It has been said before that curiosity killed the cat.  I tend to search for and think in a positive light.  So, instead of the cat running out of lives, my own curiousness leads me in the direction of positivity

The light bulb.  Sounds simple, right?  If Albert Einstein hadn’t been curious, it’s difficult to assume what devices we could be using to light up a football stadium full of 100,000 spectators.

Those 4-wheeled things parked in all of our driveways.  When’s the last time you hopped in one to travel ten hours away from your home?  Imagine if you were saddled up on horseback making that last adventure.  That Henry Ford must have been damn curious.

Each morning when I wake up, the questions begin rolling through my mind like a rolodex filled with thousands of numbers.  How are my legs going to feel for my run this morning?  Where should I run to?  Should I try to push it today, or have a long recovery jog?  Do I even feel like running?  One question leads to an answer at which point in time I think of another question.

As the questions mount, I find myself more engaged.  Once I am engaged, I am more likely to be receptive to my surroundings and learn and grow as an individual.  Curiosity is an inherent component of our DNA.  It is not meant to knock us down, to defeat us or to make us experience failure.  In fact, its greater purpose is the exact opposite – the build us up, broaden our knowledge and have moments of success.

In those moments when we feel as though curiosity has gotten the best of us, this is when we celebrate the small victories because it is teaching us a lesson to be better the next time around.  The next time around we will ask more questions and receive more answers.  As we receive more answers, we will ask better questions and receive better answers and continue expanding our knowledge.

I like to think of it with the lead in phrase… “What would happen if I…”, or, “what would happen if I didn’t…”.  This is your opportunity to be the next Christopher Columbus and sail across the ocean.  This is the time to begin developing a business model for your dream company.  This is the moment when you begin living with intention rather than regret.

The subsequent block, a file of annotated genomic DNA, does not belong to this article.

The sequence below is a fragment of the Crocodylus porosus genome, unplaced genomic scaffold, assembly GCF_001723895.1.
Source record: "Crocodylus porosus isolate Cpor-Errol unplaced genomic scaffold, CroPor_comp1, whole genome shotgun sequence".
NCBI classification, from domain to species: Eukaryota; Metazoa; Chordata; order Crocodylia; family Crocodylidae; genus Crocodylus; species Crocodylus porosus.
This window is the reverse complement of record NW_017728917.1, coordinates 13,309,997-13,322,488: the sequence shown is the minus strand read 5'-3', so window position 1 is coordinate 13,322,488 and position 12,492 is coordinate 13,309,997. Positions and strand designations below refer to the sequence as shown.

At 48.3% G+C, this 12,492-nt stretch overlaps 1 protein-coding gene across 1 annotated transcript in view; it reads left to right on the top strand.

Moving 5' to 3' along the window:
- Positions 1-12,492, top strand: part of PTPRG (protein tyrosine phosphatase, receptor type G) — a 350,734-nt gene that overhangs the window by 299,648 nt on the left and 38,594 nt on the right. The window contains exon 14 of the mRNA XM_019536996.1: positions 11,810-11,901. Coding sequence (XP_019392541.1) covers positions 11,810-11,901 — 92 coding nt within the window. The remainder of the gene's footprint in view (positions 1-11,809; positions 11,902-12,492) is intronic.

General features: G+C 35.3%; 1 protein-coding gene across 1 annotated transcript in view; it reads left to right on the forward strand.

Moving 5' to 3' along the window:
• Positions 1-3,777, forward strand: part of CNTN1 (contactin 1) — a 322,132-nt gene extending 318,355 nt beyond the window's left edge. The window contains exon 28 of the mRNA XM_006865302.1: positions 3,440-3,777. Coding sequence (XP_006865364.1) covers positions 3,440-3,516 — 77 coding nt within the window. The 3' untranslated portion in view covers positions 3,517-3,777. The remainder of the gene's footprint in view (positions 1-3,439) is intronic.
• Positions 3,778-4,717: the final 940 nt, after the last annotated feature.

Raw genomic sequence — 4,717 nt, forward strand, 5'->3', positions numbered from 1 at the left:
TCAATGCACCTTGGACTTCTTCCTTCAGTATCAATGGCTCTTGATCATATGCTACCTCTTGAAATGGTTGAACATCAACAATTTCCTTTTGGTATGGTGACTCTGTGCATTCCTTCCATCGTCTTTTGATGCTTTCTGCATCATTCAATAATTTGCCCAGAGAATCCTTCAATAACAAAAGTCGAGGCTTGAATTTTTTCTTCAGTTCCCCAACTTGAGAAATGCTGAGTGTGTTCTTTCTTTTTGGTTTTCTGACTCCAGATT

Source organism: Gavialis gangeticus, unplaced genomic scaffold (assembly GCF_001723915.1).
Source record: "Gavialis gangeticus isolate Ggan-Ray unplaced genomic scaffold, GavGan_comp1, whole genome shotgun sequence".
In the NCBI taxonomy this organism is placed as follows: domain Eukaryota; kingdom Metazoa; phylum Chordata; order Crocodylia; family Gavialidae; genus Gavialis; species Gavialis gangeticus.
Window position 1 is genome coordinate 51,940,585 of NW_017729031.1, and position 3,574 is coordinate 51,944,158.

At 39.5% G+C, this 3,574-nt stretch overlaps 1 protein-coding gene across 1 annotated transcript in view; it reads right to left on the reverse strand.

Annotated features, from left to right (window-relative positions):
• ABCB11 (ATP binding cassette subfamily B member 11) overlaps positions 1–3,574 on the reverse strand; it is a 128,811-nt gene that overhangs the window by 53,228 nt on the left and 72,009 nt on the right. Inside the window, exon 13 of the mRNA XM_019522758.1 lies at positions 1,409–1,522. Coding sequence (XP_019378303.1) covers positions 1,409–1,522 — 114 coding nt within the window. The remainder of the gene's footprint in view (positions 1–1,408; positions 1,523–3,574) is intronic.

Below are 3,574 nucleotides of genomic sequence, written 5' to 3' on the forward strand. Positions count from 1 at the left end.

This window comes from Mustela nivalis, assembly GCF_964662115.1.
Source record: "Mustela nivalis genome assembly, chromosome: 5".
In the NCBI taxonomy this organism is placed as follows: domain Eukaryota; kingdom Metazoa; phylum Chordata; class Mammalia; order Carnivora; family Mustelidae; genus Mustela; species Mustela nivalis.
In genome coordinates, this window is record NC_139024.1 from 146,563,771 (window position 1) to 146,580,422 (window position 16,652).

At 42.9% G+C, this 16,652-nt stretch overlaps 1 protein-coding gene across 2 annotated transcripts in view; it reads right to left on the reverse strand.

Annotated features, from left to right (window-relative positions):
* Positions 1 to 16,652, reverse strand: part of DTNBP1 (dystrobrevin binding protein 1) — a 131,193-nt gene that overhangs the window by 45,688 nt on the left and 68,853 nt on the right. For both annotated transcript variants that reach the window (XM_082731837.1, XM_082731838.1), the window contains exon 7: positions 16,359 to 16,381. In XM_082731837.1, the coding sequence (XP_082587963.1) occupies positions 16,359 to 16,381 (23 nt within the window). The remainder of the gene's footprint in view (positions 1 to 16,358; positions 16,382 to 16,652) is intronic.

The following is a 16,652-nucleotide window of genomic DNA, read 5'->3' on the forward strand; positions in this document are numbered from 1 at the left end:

007e26633c4f22bc563766721ea766dcThe next time you find yourself in contemplation, reflect on these 3 benefits that you can experience if you allow your heart and mind to be curious.

  1. It allows you to remain young.  Being curious requires taking risks, asking questions and doing things most others would shy away from.  When’s the last time your mother thought about hiking a mountain?  I’m almost certain she would feel young in doing something of this nature (despite the sore muscles and bones the next day) because she will have done something that not many other mother’s are doing.
  2. Expansion of knowledge.  The more curious you are, the more questions you are inclined to ask.  You know that one person you always see at the coffee shop that you’ve always said to yourself, “I wonder what his story is”?  Now, I’m telling you to introduce yourself and ask questions.  No doubt it will be awkward at first, but this is what it takes to learn.  This is the meaning of engagement.  Imagine yourself as the 5-year old in kindergarten asking every question imaginable, and soaking up every answer as if you were a sponge.
  3. It has the ability to be life altering.  Had I not become curious about running, I would have never been converted to what I believe, in that I will be a lifelong runner.  It would not have lead to me meeting my best friend.  It would have taken me to live in a foreign country.  It would not have allowed me to experience the few hardships and many successes of a rewarding career.  More than anything, being curious has allowed me to wake up each morning feeling invigorated and excited for the day.  No, running didn’t lead me to curing a disease or positively changing the lives of the masses, but it has changed my ways that were previously unimaginable.

Want a single tip on how to stay young, feel energized and live happily?

Here it is…

Short and sweet…

Be curious and ask questions.

I want to hear your feedback!  Feel free to share this post on Facebook, tweet it on Twitter or email to a friend.  I’m excited to hear your thoughts and get to the second part of this three part series.

11 Comments on “3 Benefits of Being Curious and Asking Questions

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